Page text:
Those authors found that phishing emails use social engineering and depend on liking, deception, and similarity principles. Distraction is the second most commonly used principle. The combination of principles increase success of phishing attacks (Ferreira et al. 2015). The elaboration likelihood model of persuasion in Cacioppo and Petty (2001) suggests that there are central (involve high elaboration) and peripheral (involve low elaboration) routes to persuasion. A person who is faced with a persuasive message will run through it using either a low or high elaboration.

Insight on discussed theories and principles

Applying described theories to cyber domains should help to identify targets by understanding opportunities of a crime. This can be a subject of asset management and risk assessment. What are the crown jewels? And what are their vulnerabilities? Should a company decoy offenders or harden the targets? Who may be interested in hacking them? A hacker type and technique are to be identified. A much better than a current situation in which those questions are asked during an incident response. Those theories can also explain an initiation of deviant behavior, maintenance of a behavior, and a motive of a cybercrime. They consider social and environmental factors that could be missed when preparing a prevention program. Little research is done in this field. One example is research can explore those theories’ use to develop simple models like Persona non Grata that identify adversaries who can be inside or outside security perimeters. Integrating different theories can further classify a deviant behavior as a misbehavior or a beginning of an imminent attack. It seems that creating a social advocacy group and cyber awareness can help improve users’ intentions and attitudes. Strong social bonds are much better than weaker social bonds. We also discussed decision making and understanding alternatives and norms. Weapons of influence are used by intruders, and the defenders lack the research to use them to defend confidentiality, integrity, and availability. The paper of Faklaris (2018) has suggestions on using weapons of influence to support IT professionals. The Commonly used attack vectors by social engineers are phishing (by email), vishing (phone call), impersonation and smishing (text message).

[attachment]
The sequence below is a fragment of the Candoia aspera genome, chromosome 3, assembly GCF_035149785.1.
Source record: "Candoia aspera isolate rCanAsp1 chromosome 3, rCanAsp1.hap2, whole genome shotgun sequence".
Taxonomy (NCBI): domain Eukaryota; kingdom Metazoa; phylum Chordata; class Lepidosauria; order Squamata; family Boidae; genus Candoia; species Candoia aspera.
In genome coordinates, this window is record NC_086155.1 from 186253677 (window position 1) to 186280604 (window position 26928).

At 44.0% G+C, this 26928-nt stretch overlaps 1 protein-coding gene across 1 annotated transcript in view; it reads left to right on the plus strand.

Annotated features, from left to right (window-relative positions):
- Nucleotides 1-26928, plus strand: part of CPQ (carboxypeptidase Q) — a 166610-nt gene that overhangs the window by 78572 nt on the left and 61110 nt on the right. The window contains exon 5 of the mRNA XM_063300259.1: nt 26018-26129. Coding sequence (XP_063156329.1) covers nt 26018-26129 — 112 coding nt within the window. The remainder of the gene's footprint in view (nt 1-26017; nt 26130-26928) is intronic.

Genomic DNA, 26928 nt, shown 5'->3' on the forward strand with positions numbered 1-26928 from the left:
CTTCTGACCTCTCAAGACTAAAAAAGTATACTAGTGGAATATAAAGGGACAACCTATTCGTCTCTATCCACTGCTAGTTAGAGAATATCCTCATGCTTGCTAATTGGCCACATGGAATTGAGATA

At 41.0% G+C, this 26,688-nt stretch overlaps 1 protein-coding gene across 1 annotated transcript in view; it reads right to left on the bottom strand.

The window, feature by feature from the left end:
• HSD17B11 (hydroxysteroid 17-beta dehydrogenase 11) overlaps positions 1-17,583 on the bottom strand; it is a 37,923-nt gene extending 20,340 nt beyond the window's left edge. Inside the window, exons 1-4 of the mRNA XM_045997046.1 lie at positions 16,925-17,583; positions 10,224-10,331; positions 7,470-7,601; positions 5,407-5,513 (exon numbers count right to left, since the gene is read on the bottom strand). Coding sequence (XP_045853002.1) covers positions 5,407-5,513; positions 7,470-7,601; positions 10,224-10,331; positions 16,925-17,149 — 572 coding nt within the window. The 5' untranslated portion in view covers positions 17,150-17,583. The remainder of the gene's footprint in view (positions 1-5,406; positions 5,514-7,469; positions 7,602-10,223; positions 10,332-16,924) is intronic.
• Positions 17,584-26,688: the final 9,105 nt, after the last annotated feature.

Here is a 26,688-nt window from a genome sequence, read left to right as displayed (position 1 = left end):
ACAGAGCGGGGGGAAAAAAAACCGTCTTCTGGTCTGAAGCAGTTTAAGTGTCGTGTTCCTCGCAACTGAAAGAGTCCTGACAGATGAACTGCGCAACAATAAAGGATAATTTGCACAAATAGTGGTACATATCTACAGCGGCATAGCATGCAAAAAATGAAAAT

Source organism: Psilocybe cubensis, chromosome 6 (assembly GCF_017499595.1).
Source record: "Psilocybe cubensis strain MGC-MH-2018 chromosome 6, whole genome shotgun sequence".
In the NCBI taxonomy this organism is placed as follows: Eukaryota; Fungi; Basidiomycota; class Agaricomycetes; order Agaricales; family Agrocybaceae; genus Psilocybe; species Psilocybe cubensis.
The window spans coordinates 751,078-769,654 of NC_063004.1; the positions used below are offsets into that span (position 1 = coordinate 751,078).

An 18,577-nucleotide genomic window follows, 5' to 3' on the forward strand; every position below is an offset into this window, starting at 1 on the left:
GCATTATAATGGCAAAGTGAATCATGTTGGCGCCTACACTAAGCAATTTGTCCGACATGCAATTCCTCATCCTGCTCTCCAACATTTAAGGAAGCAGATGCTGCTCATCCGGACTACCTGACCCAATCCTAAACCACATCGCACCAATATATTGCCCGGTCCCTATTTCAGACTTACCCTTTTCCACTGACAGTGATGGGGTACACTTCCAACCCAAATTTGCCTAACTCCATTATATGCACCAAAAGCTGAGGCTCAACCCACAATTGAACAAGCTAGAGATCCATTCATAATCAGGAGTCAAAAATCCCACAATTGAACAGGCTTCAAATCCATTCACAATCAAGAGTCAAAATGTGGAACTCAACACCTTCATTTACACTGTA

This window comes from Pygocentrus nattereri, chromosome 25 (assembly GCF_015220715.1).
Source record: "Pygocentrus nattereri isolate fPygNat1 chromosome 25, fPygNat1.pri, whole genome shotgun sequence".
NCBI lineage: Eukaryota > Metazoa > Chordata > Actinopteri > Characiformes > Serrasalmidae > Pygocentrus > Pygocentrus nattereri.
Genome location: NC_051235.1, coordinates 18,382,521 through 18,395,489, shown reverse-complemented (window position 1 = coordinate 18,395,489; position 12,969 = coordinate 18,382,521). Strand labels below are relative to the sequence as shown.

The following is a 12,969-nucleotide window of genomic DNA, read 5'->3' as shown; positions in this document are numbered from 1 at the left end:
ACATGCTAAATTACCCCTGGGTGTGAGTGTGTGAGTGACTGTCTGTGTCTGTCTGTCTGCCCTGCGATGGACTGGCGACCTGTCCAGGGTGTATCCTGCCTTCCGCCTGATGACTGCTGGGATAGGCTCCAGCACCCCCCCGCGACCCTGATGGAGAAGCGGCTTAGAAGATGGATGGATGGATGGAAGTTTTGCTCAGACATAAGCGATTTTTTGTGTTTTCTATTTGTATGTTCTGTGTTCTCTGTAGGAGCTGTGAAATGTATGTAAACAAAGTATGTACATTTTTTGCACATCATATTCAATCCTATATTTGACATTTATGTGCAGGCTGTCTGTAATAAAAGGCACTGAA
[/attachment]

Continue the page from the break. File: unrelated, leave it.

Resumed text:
Human factors

Relate human factors to cybersecurity

For the Human Factors, researchers can learn from the health and aviation industries since they have extensive work in this discipline. Human factors is the discipline that works to optimize the relationship between the humans and technology. We pick the Map-Assess-Recognize-Conclude (MARC) process shown in Fig. 6 and found in Parush et al. (2017) to address behavioral aspects and focus on human error.

Fig. 6
figure6

Interpretation of MARC process, based on Parush et al. (2017)

Mapping the user and the environment requires asking a set of questions on their characteristics, roles, knowledge, skills, experience, tasks, responsibility, personality traits, access points and locations, human machine interface, etc. Assessment can analyze known factors, collect facts on user capabilities and limitations, and the working environment. While assessing, one can recognize the emerging factors that were not initially included in the mapping and can cause a human error. The two types of emergent factors are environmental (physical and human) and human (psychological, physical). For example, fatigue or distraction can contribute to unintentional mistake, and loss of vigilance can cause intentional mistakes. Fatigue, distraction and loss of vigilance could be emergent factors. Norman argues that humans will make errors in the best designed systems so the systems should be designed to minimize the effect of the error (Norman 1983). We agree with this view, as human errors are known to cause a variety of accidents in various industries and organizations. In aviation, twelve human errors or dirty dozen that lower people’s ability of performance and safety, which could lead to maintenance errors are: lack of communication, complacency, lack of knowledge, distraction, lack of teamwork, fatigue, lack of resources, pressure, lack of assertiveness, stress, lack of awareness, and norms (Dupont 1997). We can easily relate those factors to cybersecurity.